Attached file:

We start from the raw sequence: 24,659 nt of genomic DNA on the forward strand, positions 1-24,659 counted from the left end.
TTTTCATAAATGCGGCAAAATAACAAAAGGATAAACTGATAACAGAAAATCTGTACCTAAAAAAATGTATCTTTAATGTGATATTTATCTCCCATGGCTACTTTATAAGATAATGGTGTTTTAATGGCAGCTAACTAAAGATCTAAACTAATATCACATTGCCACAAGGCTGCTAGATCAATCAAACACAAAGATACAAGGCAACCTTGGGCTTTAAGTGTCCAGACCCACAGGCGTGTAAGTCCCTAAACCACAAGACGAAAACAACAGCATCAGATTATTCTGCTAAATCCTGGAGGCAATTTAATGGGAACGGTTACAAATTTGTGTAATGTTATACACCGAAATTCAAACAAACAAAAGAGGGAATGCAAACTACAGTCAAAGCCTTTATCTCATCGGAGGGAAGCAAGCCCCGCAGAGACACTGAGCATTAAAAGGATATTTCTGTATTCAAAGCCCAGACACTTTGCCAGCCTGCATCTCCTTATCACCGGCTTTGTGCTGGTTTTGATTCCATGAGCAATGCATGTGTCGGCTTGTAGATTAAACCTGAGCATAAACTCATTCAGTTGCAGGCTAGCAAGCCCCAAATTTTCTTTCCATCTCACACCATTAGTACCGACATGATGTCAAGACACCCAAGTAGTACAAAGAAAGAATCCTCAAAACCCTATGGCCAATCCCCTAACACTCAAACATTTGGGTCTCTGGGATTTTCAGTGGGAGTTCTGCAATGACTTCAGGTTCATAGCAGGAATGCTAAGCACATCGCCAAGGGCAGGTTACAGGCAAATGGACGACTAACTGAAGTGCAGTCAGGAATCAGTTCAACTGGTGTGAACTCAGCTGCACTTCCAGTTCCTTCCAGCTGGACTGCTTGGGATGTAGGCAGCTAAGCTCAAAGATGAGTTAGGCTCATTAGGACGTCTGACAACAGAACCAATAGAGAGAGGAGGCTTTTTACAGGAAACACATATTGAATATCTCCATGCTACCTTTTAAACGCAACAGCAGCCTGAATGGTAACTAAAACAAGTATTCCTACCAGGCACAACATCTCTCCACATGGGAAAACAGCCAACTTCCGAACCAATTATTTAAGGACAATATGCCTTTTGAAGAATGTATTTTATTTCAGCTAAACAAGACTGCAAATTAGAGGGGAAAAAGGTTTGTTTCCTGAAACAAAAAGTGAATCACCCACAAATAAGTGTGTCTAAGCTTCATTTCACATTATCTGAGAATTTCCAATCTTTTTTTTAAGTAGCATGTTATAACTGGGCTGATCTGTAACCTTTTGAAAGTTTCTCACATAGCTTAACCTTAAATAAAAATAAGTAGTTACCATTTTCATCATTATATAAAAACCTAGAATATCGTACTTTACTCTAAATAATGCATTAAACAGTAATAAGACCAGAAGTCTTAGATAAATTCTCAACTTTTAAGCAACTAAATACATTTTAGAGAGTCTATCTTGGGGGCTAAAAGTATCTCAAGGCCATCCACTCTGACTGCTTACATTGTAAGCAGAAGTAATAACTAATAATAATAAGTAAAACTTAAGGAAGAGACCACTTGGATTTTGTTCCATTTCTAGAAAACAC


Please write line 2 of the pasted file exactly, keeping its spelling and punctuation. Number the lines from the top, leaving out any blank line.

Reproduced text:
TTTTCATAAATGCGGCAAAATAACAAAAGGATAAACTGATAACAGAAAATCTGTACCTAAAAAAATGTATCTTTAATGTGATATTTATCTCCCATGGCTACTTTATAAGATAATGGTGTTTTAATGGCAGCTAACTAAAGATCTAAACTAATATCACATTGCCACAAGGCTGCTAGATCAATCAAACACAAAGATACAAGGCAACCTTGGGCTTTAAGTGTCCAGACCCACAGGCGTGTAAGTCCCTAAACCACAAGACGAAAACAACAGCATCAGATTATTCTGCTAAATCCTGGAGGCAATTTAATGGGAACGGTTACAAATTTGTGTAATGTTATACACCGAAATTCAAACAAACAAAAGAGGGAATGCAAACTACAGTCAAAGCCTTTATCTCATCGGAGGGAAGCAAGCCCCGCAGAGACACTGAGCATTAAAAGGATATTTCTGTATTCAAAGCCCAGACACTTTGCCAGCCTGCATCTCCTTATCACCGGCTTTGTGCTGGTTTTGATTCCATGAGCAATGCATGTGTCGGCTTGTAGATTAAACCTGAGCATAAACTCATTCAGTTGCAGGCTAGCAAGCCCCAAATTTTCTTTCCATCTCACACCATTAGTACCGACATGATGTCAAGACACCCAAGTAGTACAAAGAAAGAATCCTCAAAACCCTATGGCCAATCCCCTAACACTCAAACATTTGGGTCTCTGGGATTTTCAGTGGGAGTTCTGCAATGACTTCAGGTTCATAGCAGGAATGCTAAGCACATCGCCAAGGGCAGGTTACAGGCAAATGGACGACTAACTGAAGTGCAGTCAGGAATCAGTTCAACTGGTGTGAACTCAGCTGCACTTCCAGTTCCTTCCAGCTGGACTGCTTGGGATGTAGGCAGCTAAGCTCAAAGATGAGTTAGGCTCATTAGGACGTCTGACAACAGAACCAATAGAGAGAGGAGGCTTTTTACAGGAAACACATATTGAATATCTCCATGCTACCTTTTAAACGCAACAGCAGCCTGAATGGTAACTAAAACAAGTATTCCTACCAGGCACAACATCTCTCCACATGGGAAAACAGCCAACTTCCGAACCAATTATTTAAGGACAATATGCCTTTTGAAGAATGTATTTTATTTCAGCTAAACAAGACTGCAAATTAGAGGGGAAAAAGGTTTGTTTCCTGAAACAAAAAGTGAATCACCCACAAATAAGTGTGTCTAAGCTTCATTTCACATTATCTGAGAATTTCCAATCTTTTTTTTAAGTAGCATGTTATAACTGGGCTGATCTGTAACCTTTTGAAAGTTTCTCACATAGCTTAACCTTAAATAAAAATAAGTAGTTACCATTTTCATCATTATATAAAAACCTAGAATATCGTACTTTACTCTAAATAATGCATTAAACAGTAATAAGACCAGAAGTCTTAGATAAATTCTCAACTTTTAAGCAACTAAATACATTTTAGAGAGTCTATCTTGGGGGCTAAAAGTATCTCAAGGCCATCCACTCTGACTGCTTACATTGTAAGCAGAAGTAATAACTAATAATAATAAGTAAAACTTAAGGAAGAGACCACTTGGATTTTGTTCCATTTCTAGAAAACAC